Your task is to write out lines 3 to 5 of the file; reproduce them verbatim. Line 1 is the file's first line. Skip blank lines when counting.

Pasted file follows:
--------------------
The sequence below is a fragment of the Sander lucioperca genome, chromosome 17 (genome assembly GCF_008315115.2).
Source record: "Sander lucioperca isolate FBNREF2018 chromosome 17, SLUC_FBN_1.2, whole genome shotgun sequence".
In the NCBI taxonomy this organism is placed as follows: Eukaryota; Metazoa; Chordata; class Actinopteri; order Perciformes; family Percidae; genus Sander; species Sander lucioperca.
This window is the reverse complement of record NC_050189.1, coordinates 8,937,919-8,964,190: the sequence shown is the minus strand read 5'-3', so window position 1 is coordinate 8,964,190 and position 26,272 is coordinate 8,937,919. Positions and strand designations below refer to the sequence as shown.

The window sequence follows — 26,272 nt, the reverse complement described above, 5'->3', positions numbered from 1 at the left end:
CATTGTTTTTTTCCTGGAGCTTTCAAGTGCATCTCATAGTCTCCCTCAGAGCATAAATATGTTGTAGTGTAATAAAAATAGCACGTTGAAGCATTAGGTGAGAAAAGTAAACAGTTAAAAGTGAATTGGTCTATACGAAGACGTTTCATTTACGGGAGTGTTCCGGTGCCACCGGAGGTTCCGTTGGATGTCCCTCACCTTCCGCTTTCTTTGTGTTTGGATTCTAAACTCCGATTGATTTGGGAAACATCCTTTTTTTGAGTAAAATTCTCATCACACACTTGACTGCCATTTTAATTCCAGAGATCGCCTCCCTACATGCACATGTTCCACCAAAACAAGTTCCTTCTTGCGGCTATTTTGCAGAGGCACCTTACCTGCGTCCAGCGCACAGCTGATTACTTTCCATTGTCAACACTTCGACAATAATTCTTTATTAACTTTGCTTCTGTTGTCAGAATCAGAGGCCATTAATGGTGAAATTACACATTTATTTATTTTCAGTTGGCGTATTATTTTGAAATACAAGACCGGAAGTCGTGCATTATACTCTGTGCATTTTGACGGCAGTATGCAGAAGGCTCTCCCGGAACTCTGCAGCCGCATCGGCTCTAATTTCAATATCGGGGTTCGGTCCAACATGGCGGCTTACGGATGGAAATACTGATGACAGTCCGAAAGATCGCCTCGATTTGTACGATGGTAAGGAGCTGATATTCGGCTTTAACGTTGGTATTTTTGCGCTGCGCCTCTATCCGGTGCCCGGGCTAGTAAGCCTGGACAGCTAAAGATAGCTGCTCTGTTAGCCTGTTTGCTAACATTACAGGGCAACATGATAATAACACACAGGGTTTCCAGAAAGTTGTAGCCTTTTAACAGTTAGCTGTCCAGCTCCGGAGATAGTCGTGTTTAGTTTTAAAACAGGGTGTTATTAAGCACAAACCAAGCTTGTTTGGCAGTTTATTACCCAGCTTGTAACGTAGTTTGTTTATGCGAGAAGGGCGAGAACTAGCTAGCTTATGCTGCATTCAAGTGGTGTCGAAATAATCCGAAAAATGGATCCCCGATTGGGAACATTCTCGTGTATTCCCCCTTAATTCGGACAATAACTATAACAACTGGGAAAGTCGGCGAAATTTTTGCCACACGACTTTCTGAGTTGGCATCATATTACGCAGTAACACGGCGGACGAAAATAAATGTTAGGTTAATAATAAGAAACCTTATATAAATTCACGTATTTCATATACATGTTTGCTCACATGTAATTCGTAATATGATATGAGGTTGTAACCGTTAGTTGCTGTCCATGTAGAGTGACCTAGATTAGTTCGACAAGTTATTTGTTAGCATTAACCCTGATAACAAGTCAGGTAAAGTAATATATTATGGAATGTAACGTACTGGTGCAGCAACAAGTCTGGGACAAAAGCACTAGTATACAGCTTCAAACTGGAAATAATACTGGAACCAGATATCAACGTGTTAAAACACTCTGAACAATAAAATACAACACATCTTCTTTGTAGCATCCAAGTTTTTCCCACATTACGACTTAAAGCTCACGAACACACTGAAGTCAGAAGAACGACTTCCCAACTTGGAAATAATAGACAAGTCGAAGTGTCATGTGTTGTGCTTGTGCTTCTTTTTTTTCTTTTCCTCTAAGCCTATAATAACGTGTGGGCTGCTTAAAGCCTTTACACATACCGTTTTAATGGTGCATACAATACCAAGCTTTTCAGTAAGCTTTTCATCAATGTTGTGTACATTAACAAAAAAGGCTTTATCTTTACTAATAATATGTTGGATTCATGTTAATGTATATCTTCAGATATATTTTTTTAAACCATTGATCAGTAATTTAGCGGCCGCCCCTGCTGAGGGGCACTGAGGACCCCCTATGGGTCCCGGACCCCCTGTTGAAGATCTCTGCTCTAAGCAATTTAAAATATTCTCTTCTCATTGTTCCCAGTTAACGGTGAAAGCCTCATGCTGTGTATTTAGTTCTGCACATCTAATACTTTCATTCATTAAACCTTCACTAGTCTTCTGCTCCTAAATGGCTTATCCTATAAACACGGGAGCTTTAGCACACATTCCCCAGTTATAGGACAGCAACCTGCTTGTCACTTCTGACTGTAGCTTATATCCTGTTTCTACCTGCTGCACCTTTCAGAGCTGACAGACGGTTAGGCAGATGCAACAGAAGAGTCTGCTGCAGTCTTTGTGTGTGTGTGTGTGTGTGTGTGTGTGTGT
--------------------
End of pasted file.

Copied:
In the NCBI taxonomy this organism is placed as follows: Eukaryota; Metazoa; Chordata; class Actinopteri; order Perciformes; family Percidae; genus Sander; species Sander lucioperca.
This window is the reverse complement of record NC_050189.1, coordinates 8,937,919-8,964,190: the sequence shown is the minus strand read 5'-3', so window position 1 is coordinate 8,964,190 and position 26,272 is coordinate 8,937,919. Positions and strand designations below refer to the sequence as shown.

The window sequence follows — 26,272 nt, the reverse complement described above, 5'->3', positions numbered from 1 at the left end: